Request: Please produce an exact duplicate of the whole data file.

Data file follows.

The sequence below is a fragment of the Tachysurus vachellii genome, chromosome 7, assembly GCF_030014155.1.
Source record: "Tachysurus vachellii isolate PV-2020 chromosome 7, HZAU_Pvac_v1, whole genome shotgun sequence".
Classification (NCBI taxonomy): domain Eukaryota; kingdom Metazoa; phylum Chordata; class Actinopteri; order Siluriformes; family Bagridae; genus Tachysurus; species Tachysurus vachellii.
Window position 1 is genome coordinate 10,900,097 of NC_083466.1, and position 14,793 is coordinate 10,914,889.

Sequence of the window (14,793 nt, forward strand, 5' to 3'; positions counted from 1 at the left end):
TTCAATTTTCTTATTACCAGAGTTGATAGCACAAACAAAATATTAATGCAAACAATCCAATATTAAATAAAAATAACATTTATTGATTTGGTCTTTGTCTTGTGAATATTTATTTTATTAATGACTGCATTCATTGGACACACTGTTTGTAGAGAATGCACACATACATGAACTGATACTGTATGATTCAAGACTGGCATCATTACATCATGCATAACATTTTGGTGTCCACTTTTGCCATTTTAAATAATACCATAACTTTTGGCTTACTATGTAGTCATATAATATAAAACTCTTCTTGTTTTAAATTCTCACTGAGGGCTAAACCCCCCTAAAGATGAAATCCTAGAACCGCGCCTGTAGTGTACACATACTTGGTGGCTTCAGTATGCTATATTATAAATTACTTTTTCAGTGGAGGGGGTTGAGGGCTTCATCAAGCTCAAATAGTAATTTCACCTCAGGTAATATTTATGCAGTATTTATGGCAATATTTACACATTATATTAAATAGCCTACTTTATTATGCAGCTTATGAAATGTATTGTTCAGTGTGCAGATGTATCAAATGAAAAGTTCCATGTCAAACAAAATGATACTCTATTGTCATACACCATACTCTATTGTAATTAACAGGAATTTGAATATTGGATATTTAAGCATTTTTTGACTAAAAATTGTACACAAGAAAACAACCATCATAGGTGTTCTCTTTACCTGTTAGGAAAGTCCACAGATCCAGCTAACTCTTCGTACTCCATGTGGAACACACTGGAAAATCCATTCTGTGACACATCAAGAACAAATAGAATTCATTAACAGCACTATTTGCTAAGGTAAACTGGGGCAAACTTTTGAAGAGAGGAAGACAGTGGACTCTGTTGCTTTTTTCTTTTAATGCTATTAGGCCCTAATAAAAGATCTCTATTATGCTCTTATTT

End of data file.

The sequence below is a fragment of the Tachysurus vachellii genome, chromosome 7, assembly GCF_030014155.1.
Source record: "Tachysurus vachellii isolate PV-2020 chromosome 7, HZAU_Pvac_v1, whole genome shotgun sequence".
Classification (NCBI taxonomy): domain Eukaryota; kingdom Metazoa; phylum Chordata; class Actinopteri; order Siluriformes; family Bagridae; genus Tachysurus; species Tachysurus vachellii.
Window position 1 is genome coordinate 10,900,097 of NC_083466.1, and position 14,793 is coordinate 10,914,889.

Sequence of the window (14,793 nt, forward strand, 5' to 3'; positions counted from 1 at the left end):
TTCAATTTTCTTATTACCAGAGTTGATAGCACAAACAAAATATTAATGCAAACAATCCAATATTAAATAAAAATAACATTTATTGATTTGGTCTTTGTCTTGTGAATATTTATTTTATTAATGACTGCATTCATTGGACACACTGTTTGTAGAGAATGCACACATACATGAACTGATACTGTATGATTCAAGACTGGCATCATTACATCATGCATAACATTTTGGTGTCCACTTTTGCCATTTTAAATAATACCATAACTTTTGGCTTACTATGTAGTCATATAATATAAAACTCTTCTTGTTTTAAATTCTCACTGAGGGCTAAACCCCCCTAAAGATGAAATCCTAGAACCGCGCCTGTAGTGTACACATACTTGGTGGCTTCAGTATGCTATATTATAAATTACTTTTTCAGTGGAGGGGGTTGAGGGCTTCATCAAGCTCAAATAGTAATTTCACCTCAGGTAATATTTATGCAGTATTTATGGCAATATTTACACATTATATTAAATAGCCTACTTTATTATGCAGCTTATGAAATGTATTGTTCAGTGTGCAGATGTATCAAATGAAAAGTTCCATGTCAAACAAAATGATACTCTATTGTCATACACCATACTCTATTGTAATTAACAGGAATTTGAATATTGGATATTTAAGCATTTTTTGACTAAAAATTGTACACAAGAAAACAACCATCATAGGTGTTCTCTTTACCTGTTAGGAAAGTCCACAGATCCAGCTAACTCTTCGTACTCCATGTGGAACACACTGGAAAATCCATTCTGTGACACATCAAGAACAAATAGAATTCATTAACAGCACTATTTGCTAAGGTAAACTGGGGCAAACTTTTGAAGAGAGGAAGACAGTGGACTCTGTTGCTTTTTTCTTTTAATGCTATTAGGCCCTAATAAAAGATCTCTATTATGCTCTTATTT